Computer Science is a dynamic field of study. To cope with its evolution, everyone can participate. Thus Physical Computing will teach us how to design, build and understand complex systems. In fact, physical Computing is an approach to learn how we communicate through computers that starts by considering how humans express themselves physically. For example, we spend a lot of time building circuits, soldering, writing programs, building structures to hold sensors and controls, and figuring out how best to make all of these things related to a person’s demand. Using prototyping may make our work easier. Thus, prototyping plays an important role in Physical Computing. Tools like the Wiring, Arduino and Fritzing as well as I-CubeX help designers and artists to quickly prototype their interactive concepts. Through that the visual programming (or graphical programming) can make programming physical computing with Arduino as easy as drag and drop.
Visual programming languages for their ability to introduce variety of people including non-specialists and students, to programming. With color coded operators, geometrically shaped data types, and no semicolons (!), visual languages have a unique ability to make programming a more intuitive experience. And with the (admittedly necessary) annoyances of syntax removed, more of your programming focus can be directed towards solving the actual problem.
Physical Computing can be an introduction to programming, integrating the arts, engineering and computing. It is also open to students who want to learn about microcontrollers and explore more advanced work in computing. In this article, we will study AVR microcontrollers under the Arduino physical computing environment, which is an ideal platform for prototyping high-level microcontroller applications capable of communicating with a PC and displaying interactive graphics. Particularly, we will speak about Ardublock which gives an opportunity to program Arduino board. Ardublock is a graphical programming environment that is both easy to use and introduces computational thinking.
Why Visual Programming Language?
By Physical Computing we mean the building of little systems, usually interactive, composed of sensors (like button), actuator (like led and motors) which are linked by microcontroller. Arduino respond to that criteria, it is turning 12 years old to accomplish this need. Nowadays there are more than 100,000+ Arduinos on the market, and within the next 5 to 10 years, the Arduino will be used in every school to teach electronics and physical computing. That’s a big deal because engineers tend to design platforms for other engineers, not for artists, or kids who want to connect stuff up in a simple way to share an idea. The Arduino is simple, but not too simple. There are plenty of other microcontroller boards, but Arduino is probably the best known today and has turned into a global phenomenal. The questions here are:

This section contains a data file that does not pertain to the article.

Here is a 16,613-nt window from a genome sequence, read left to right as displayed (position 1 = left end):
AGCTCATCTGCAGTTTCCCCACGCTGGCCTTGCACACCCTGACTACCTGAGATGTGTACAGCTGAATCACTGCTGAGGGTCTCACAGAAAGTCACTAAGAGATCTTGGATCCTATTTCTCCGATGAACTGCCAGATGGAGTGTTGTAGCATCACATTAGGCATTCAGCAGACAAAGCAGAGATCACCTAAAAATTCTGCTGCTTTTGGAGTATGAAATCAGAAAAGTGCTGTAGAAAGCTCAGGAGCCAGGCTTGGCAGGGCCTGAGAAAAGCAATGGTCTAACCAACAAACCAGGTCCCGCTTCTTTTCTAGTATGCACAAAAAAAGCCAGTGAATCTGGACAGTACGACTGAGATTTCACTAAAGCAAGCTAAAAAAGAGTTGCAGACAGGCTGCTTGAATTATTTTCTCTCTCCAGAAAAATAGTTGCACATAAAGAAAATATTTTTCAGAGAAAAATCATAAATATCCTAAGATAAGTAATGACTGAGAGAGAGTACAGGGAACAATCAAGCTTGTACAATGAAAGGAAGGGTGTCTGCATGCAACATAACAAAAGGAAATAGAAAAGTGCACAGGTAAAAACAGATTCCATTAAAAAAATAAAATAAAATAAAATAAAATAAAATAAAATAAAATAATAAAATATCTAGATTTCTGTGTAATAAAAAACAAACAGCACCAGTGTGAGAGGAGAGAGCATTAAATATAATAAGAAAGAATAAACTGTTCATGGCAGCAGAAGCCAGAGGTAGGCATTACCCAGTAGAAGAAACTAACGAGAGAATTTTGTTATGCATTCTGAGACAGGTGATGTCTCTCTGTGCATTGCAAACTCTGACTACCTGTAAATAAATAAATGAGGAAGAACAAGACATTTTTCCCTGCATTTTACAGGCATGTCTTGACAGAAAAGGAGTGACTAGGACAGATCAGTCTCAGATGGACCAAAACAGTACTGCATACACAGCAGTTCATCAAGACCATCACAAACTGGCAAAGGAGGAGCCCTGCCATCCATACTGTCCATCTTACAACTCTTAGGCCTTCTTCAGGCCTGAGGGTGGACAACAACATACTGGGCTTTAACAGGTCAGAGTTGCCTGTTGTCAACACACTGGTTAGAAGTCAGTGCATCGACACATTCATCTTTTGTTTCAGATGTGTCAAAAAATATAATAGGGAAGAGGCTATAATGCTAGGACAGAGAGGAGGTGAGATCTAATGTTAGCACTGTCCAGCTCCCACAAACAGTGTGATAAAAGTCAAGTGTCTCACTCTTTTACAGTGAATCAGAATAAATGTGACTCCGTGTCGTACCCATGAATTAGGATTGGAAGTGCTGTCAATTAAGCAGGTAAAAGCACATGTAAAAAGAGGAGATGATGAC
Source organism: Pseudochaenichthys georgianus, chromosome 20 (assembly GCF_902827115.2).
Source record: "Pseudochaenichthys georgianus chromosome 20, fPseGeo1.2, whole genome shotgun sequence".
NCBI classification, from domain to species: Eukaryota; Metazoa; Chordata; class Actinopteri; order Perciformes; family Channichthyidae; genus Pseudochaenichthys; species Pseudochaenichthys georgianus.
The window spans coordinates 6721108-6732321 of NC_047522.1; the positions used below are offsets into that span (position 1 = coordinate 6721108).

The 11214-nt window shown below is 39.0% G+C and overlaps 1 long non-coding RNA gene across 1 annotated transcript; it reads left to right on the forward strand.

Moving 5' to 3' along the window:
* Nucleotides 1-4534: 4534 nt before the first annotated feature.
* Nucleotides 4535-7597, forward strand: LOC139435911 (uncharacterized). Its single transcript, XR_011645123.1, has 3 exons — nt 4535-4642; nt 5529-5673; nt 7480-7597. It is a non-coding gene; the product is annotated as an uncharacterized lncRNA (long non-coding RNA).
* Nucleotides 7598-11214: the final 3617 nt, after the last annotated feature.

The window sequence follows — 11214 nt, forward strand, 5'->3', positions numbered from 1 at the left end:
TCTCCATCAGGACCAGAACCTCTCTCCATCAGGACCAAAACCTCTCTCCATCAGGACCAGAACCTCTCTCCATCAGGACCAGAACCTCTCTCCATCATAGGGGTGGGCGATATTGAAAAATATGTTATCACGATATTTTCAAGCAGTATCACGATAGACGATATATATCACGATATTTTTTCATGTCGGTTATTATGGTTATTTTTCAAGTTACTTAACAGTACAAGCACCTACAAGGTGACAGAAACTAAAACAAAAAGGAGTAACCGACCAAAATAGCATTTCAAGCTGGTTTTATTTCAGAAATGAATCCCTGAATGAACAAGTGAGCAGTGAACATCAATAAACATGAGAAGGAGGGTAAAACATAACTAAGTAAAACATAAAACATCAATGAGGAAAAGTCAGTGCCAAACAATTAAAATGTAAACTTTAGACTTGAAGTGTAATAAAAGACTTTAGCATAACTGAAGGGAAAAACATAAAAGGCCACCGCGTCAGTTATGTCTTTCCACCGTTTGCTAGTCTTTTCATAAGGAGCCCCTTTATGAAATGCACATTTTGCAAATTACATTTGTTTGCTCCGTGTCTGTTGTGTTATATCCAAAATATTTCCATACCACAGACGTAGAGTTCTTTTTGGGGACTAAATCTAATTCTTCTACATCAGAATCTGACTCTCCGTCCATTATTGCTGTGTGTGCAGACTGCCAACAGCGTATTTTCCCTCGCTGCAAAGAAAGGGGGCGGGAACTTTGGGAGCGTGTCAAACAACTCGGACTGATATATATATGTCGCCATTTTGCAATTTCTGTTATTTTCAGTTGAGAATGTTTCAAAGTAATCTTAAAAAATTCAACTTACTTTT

How to make it possible for non-programmer to create electronics, fast. How to make Arduino used by everyone?
Some studied visual Programing languages Visual Programming language is the answer for these questions. There are a variety of visual languages out there, in the following we will list the most known ones and those that we investigated them. To make our exploration more significant we will execute a basic example of Arduino which is blinking led with every VPL tool.
- Scratch For Arduino
Scratch for Arduino (S4A) is a modified version of Scratch ready for communication with Arduino boards. So what is scratch? Scratch is an open source and educational software focused mainly for children, designed by the Lifelong Kindergarten group at MIT Media Lab in 2006, and implemented in Smalltalk (Squeak). It is a graphical programming language that aims to teach children the principles programming through the creation of simple games and interactive movies. The programming instructions are pieces that have to be stick each other in an order to form blocks and make a coherent program, just like a puzzle. The figure 1 presents the basic example of Arduino, which is the blinking led. After choosing the board which is Arduino Uno and make the pieces of puzzle together we can upload the visual program. As we can remark that there is no code generated.
Figure 1: Blinking led example using S4A